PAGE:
It all started innocently enough . . .

Posted: April 22, 2009 in library, services, software
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Back in February we noticed a small problem on one of our public computers. It was primarily a cosmetic issue. It affected the way our printing software behaved, but the software still worked. Yes, it worked, but it didn’t work completely correctly, and it was annoying to see this problem on 32 brand spankin’ new computers.

After playing around with this issue for a bit, I called our vendor to see if they had a solution. They told me to install hotfix 10. This is the point at which I broke the second law of the universe: If it ain’t broke, don’t fix it.

I installed hotfix 10.

Hotfix 10 did not solve the problem. It gave us a nasty surprise though, when we realized that our print installer no longer worked. After that, things went from bad to worse. Following our vendor’s advice, we installed more updates and made more changes to the server.

Unfortunately, these were not benign updates. They began to undermine the stability of the service. At its worst point we were receiving over a dozen alerts each day about problems with the print system. After another phone call Monday, our vendor took a surprising approach by rolling some of our software back to a previous version. They admitted that there were some “known” problems with our current version.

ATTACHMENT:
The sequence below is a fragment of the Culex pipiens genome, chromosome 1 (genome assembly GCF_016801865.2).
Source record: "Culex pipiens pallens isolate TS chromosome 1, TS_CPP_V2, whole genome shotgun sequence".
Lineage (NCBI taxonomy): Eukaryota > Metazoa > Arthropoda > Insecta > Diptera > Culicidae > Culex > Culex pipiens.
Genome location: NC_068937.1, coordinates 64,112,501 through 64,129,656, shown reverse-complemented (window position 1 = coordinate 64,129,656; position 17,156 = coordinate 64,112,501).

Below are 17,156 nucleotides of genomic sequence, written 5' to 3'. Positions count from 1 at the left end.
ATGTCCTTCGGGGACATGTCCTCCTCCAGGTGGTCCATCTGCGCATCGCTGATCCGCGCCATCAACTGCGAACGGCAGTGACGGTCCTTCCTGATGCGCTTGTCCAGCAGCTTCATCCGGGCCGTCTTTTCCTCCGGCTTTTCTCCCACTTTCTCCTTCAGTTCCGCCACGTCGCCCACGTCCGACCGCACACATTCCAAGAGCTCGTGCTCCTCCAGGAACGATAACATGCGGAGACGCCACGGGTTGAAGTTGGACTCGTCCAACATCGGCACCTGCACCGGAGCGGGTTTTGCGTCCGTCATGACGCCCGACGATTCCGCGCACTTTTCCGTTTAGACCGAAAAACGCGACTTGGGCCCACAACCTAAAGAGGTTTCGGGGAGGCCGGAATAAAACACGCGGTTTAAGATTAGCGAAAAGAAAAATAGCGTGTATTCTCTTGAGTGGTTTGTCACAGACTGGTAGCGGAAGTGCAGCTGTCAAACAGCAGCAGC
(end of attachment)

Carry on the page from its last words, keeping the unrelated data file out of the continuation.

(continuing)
At this point we remain hopeful but not optimistic. We’ve gone a day-and-a-half without receiving any service requests, and sadly, this feels like a victory after the nightmare of the last three weeks. I can’t think of another time in many, many years where I was so glad for a service to just work for a full day.

So what is the result of all this? Our confidence in this vendor is understandably shaken. Our confidence in the server itself was unnecessarily shaken. The frustration level has been through the roof for both patrons and employees has been through the roof. We’re seriously thinking of rebuilding the server because of this incident.

And – strangely enough – I’m thinking of moving to the next major version of the vendor’s software. When this stuff works , it’s rock solid. And it really does work . . . most of the time. When it doesn’t, it’s very, very, very bad. But the new version brings some new functionality that our patrons need. They’ve been asking for it, and I want to give it to them. But at what cost will it come?

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